My daughter received The Bridge to Terribithia for her birthday last year. She read the first chapter. It takes the Lord’s name in vain several times. She said she would not like to read it. I am proud of her for her courage and virtue. However, she now chooses not to read because she is afraid of what she will find. She is sticking with Little House on the Prarie and Anne of Green Gables and I can’t say I blame her. Almost every other book out there is steeped in magic (satan’s imitation of power), romance and/or pornography, incorrect attitudes towards parents and family or gender roles, glorification of self and achievements, etc. It is hard even to find picture books to read to small children that don’t include these over-tones. I once thought they were cute and fun and childlike. Now I understand them for what they are…calling evil good and good evil.

So, I began pondering......what makes a book good? What makes a book a classic? What makes it okay to read? What is the Lord's standard for me. What is the principle?

I have read some books that some consider classics. I will mention two here for the sake of my own personal argument (which may or may not be corect). And as I mentioned above I do not desire to start a dialogue about specific books and if they are good or not. But I thought of two books that I have enjoyed in the past and are "classics" Enders Game and Elantris. Both of these books, in my opinion, contain graphic violence and graphic language. Both also have strong messages about good and bad as well as virtues, friendships, qualities of a good leader, human nature, world views, healing etc.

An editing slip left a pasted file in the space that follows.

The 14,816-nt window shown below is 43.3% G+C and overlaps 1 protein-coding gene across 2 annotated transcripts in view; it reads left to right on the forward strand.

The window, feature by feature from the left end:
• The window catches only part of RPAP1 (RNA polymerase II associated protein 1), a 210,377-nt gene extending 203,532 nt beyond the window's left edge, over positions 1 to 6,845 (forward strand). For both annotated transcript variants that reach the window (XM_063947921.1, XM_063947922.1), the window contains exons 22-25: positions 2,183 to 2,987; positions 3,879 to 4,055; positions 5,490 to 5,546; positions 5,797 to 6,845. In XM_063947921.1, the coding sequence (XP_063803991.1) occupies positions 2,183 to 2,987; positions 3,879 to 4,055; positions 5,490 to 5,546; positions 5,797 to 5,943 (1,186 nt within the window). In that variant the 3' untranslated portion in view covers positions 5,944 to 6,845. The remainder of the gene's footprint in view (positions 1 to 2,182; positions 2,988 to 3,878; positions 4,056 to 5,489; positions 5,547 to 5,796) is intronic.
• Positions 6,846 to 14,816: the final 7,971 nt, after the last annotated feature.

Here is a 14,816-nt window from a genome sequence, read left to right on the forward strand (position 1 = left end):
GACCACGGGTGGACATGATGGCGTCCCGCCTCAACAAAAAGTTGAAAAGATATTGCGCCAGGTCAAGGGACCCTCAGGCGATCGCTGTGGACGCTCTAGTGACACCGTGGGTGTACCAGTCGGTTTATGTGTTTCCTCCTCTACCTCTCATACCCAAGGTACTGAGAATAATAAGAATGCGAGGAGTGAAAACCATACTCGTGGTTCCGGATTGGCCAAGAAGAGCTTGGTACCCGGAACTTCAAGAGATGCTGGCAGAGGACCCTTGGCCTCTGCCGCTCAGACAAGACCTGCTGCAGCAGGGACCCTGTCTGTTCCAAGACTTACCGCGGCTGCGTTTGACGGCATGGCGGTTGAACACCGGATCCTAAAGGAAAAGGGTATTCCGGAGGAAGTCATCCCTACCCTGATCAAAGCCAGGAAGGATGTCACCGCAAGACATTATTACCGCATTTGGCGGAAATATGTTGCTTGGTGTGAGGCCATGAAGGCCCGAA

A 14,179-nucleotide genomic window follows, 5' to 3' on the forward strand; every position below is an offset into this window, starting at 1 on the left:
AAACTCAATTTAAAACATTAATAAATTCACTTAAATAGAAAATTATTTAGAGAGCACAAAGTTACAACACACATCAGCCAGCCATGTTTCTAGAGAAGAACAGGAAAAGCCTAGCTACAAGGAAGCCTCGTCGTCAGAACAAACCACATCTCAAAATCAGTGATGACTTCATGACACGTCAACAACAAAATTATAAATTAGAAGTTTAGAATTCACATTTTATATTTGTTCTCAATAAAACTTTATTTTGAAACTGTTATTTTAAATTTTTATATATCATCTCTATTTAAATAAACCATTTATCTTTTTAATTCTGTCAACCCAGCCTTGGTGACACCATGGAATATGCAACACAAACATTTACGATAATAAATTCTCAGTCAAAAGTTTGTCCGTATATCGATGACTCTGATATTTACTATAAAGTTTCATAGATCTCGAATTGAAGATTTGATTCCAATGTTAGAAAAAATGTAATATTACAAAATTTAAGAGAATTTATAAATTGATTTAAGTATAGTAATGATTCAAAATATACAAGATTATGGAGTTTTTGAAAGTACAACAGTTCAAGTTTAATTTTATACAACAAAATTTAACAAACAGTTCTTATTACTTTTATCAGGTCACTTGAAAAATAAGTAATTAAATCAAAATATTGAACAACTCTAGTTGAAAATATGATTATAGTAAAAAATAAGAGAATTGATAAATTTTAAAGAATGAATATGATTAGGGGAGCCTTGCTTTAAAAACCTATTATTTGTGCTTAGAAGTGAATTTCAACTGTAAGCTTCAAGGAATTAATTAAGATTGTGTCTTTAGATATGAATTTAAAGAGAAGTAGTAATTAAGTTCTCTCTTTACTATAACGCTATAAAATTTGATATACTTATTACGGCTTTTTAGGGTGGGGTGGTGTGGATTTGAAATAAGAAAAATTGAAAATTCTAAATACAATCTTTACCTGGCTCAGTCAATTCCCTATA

When (just being honest for myself here)I reflect upon what I learned from reading them.....I did learn things. I learned things about society, I learned things about myself, I learned things about others that I love. My eyes were opened to understand things I didn't understand before. They were also both highly entertaining, quick paced, and well written. I did learn things. I did gain understanding. I did enjoy a good story. The Lord taught me some things from these books that I needed to learn.

BUT...and you'll notice it's a BIG BUT. When I read a classic like Jane Eyre I wanted to be more virtuous. I wanted to be more courageous. I wanted to be strong willed in my desires to keep the commandments...all of God's commands, not just the temptation to avoid immorality. I desire and am willing to sacrifice in order to become that type of person.